Reader's View: Idaho employers should support “Add the Words”

November 14, 2013 

Our Idaho Legislature has considered amending the Idaho Human Rights Act to include “sexual orientation” and “sexual identity” as protected classes. This amendment would prohibit workplace and housing discrimination based on these characteristics. Our Legislature has rejected this amendment during the 2012 and 2013 legislative sessions.

Former Gov. Phil Batt has continued to demonstrate his trusted leadership and support of basic human rights by recently endorsing an “Add the Words” amendment to the Idaho Human Rights Act. Gov. Batt is not only a Republican statesman, but also a business owner and, as both, he stands in support of this change to the Idaho Human Rights Act.

All Idaho business owners and leaders should share in Gov. Batt’s support of such a change.

Simply put, it is good for business. No one should be subject to discrimination and harassment in the workplace based on being perceived as different by co-workers. If an employee experiences workplace discrimination or harassment, they are not comfortable at work and, as a consequence, they are often less productive in their workplace activities.

The longer such a workplace environment persists, the greater the lost productivity for the employer.

Today, our workplaces are tapestries of different types of workers — and they should be. As employers, we should embrace and promote these differences and understand the value such different backgrounds and life experiences bring to our products, services and customers.

Limiting workplace protections hampers recruitment efforts of Idaho employers, particularly with candidates from outside the state. At any given time, there are critical, specialized positions that Idaho employers need to fill that, due to a number of factors, can’t be filled with local talent. Our state workforce policies should encourage top talent to move to our state and integrate into our communities.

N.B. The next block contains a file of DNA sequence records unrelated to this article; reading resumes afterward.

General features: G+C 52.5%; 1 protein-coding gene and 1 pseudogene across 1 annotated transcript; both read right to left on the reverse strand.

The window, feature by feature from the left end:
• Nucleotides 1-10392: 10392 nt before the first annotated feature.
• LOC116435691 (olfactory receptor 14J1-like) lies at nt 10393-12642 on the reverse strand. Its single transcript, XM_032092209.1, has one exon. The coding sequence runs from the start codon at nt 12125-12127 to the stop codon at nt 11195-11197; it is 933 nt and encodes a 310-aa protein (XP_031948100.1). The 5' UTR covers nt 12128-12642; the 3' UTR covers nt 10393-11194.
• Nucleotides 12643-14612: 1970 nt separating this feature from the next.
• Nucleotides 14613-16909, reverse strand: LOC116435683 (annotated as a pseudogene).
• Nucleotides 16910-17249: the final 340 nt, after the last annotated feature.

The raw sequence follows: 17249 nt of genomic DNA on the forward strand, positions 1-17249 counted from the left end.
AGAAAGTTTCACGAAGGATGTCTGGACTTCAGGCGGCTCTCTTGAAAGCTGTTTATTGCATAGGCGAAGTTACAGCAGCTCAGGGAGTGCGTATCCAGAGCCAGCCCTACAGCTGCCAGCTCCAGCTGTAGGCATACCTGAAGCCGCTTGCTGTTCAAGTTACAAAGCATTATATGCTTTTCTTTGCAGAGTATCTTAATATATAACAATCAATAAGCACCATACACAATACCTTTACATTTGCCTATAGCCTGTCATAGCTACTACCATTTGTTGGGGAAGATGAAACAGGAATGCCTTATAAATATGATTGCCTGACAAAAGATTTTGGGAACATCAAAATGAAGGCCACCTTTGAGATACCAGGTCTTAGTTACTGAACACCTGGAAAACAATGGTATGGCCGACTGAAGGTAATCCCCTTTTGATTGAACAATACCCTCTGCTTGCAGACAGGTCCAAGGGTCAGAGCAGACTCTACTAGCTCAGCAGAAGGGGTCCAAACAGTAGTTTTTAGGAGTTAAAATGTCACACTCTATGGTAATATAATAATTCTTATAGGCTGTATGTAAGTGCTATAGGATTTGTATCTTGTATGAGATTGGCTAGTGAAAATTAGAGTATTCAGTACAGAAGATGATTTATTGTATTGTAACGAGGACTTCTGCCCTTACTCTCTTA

Likewise, our workforce policies should encourage companies to expand into our state. Employers from states that already offer workforce protections to their employees based on sexual orientation may consider our state’s affirmative rejections of such workforce protections as a barrier to expansion.

At least eight Idaho cities from all corners of the state, including Boise, Pocatello and Coeur d’Alene, have adopted ordinances that prohibit workplace discrimination based on sexual orientation.

Employers that operate in these cities already have obligations to prohibit this type of workplace discrimination. A change to state law should have no operational or compliance impact on these employers.

On Nov. 7, the U.S. Senate passed the Employment Non-Discrimination Act by a vote of 64 to 32. The proposed federal law would ban workplace discrimination on the basis of sexual orientation or gender identity. The act’s future in the U.S. House of Representatives is uncertain. However, what I do believe to be certain is that the citizens of Idaho prefer to direct their own future through public policy, rather than wait for federal policy that they must follow.

Historically, Idaho has had perception problems around issues of tolerance. As a native, there are pieces of Idaho’s history, even during my lifetime, that I wish were not there. Rather than dwell on what we cannot change, Idaho business leaders should actively encourage the members of the 2014 Legislature to “Add the Words” to the Idaho Human Rights Act. Such an amendment is good for business.

Anne Wilde, JD, is the director of human resources and compliance for the Elks Rehab System. Anne also teaches workplace law as an adjunct professor for the University of Idaho College of Law.

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